Finally after an extended delay the Dept of Communities and Local Government has published the UK location strategy, Place matters. The blueprint for a UK Spatial Data Infrastructure (SDI), or an extended job application for someone in Southampton…
You decide !
Written and submitted from the Google Office, London.
5 replies on “Place matters: the Location Strategy for the UK”
I tried reading this for 10 minutes and still can’t tell you the first thing about what it means.
At 38 pages, surprisingly light for something that has taken 2.5 years to emerge into the public domain. Not particularly controversial either – why the delay in publishing one wonders?
1) Very welcome news that someone recommends sorting out the derived data issue but para 48 pg 22 smacks of Asbestos Towers.
2) Will the “Location Council” be embedded in Defra and therefore embedded in Whitehall politics so that Local Government interests get sidelined?
3) Will the recommendation to produce core reference geographies lead to a re-opening of the NSAI debacle with another OS attempt at a hostile takeover of NLPG?
4) Very welcome recommendations about improving knowledge about GI in the wider governmental community, senior managers, and IT professionals. Finally giving them some locational awareness?
5) Where is the money coming from to fund this once the current borrowing and spending frenzy is over?
[…] offers his quick take specifically noted the push for eased licensing. Ed Parsons seems to be suggesting something about a job in Southampton (home the Ordnance Survey)… These goals do not sound like any really new (for any […]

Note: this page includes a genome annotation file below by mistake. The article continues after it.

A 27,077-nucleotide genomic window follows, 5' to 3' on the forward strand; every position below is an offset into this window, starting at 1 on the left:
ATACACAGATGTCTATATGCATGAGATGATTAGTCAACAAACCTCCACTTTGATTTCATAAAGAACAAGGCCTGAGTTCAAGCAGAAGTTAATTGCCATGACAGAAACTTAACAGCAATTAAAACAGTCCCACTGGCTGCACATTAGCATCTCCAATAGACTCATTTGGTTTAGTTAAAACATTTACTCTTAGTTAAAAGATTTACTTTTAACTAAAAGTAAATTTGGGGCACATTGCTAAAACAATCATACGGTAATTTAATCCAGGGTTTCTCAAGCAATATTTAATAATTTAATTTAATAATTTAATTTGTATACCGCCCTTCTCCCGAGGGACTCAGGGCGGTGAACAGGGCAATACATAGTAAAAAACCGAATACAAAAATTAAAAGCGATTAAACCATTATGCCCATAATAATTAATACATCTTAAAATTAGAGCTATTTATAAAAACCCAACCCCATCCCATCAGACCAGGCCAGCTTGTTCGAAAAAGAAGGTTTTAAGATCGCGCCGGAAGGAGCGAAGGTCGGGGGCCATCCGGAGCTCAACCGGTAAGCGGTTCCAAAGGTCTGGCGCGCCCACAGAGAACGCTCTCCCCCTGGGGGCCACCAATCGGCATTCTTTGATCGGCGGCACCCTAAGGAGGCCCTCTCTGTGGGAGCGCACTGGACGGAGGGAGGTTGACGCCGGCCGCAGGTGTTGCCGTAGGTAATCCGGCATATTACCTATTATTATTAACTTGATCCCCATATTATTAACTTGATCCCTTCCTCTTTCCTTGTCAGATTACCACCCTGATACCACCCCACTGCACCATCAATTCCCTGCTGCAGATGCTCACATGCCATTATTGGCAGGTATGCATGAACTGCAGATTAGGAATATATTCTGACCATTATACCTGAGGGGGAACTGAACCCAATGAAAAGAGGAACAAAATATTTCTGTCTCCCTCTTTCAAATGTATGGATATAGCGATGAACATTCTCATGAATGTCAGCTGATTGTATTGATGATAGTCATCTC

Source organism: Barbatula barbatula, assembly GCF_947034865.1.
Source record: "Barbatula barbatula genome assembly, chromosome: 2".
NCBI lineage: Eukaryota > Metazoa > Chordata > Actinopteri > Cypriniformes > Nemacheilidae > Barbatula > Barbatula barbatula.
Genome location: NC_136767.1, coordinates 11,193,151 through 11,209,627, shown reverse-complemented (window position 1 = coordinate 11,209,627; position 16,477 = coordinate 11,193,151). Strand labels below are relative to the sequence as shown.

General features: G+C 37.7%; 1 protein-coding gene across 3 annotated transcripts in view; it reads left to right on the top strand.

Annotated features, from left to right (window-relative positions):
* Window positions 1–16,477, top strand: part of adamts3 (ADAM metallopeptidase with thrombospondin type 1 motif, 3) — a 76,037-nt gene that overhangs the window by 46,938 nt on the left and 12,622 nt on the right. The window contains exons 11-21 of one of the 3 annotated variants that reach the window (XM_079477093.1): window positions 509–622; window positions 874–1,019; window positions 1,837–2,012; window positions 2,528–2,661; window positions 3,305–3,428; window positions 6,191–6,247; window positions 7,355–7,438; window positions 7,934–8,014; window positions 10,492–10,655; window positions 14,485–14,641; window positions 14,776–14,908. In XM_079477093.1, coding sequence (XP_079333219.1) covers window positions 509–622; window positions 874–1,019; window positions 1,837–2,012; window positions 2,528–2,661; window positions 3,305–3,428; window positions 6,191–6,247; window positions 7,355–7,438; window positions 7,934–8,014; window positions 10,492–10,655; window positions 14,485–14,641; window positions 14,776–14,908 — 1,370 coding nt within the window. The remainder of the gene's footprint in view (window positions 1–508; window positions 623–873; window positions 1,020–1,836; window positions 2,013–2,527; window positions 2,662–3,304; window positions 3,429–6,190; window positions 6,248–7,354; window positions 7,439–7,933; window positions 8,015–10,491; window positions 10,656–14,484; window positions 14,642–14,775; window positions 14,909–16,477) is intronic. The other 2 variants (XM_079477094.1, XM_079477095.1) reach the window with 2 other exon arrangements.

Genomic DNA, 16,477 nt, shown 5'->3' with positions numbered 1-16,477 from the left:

I think the idea of the ‘Location Council’ is a good idea (though ‘council’ always seems to be the wrong word!) – but only if it has any kind of actual power, and the willingness to embrace both the private and public sectors. It needs to be viewed as an enabling body, not a red-tape organisation. And it needs to work in a kind of ‘open source’ way, rather than closing the door to organisations that are low on money/resources.
My worry is that it takes its lead from the INSPIRE directive. Scratch the surface, and both are really concerned with making sure government agencies can exchange (and sell) data for statistical analysis purposes – very important for service planning and performance reporting, but not really freeing up basic location info for the public. In fact it practically dismisses the latter in paragraph 13, as if it’s not significant enough to be covered by the strategy.
Then in para 48 it goes to great lengths to avoid treading on anyone else’s toes about addressing the “derived data” issue: “The simplification should take account of the trading nature of the owners of the Core Reference Geographies and should not duplicate the Government’s separate review of the pricing of public sector information by trading funds.” If the Location Council takes this attitude, it certainly won’t be an enabling body.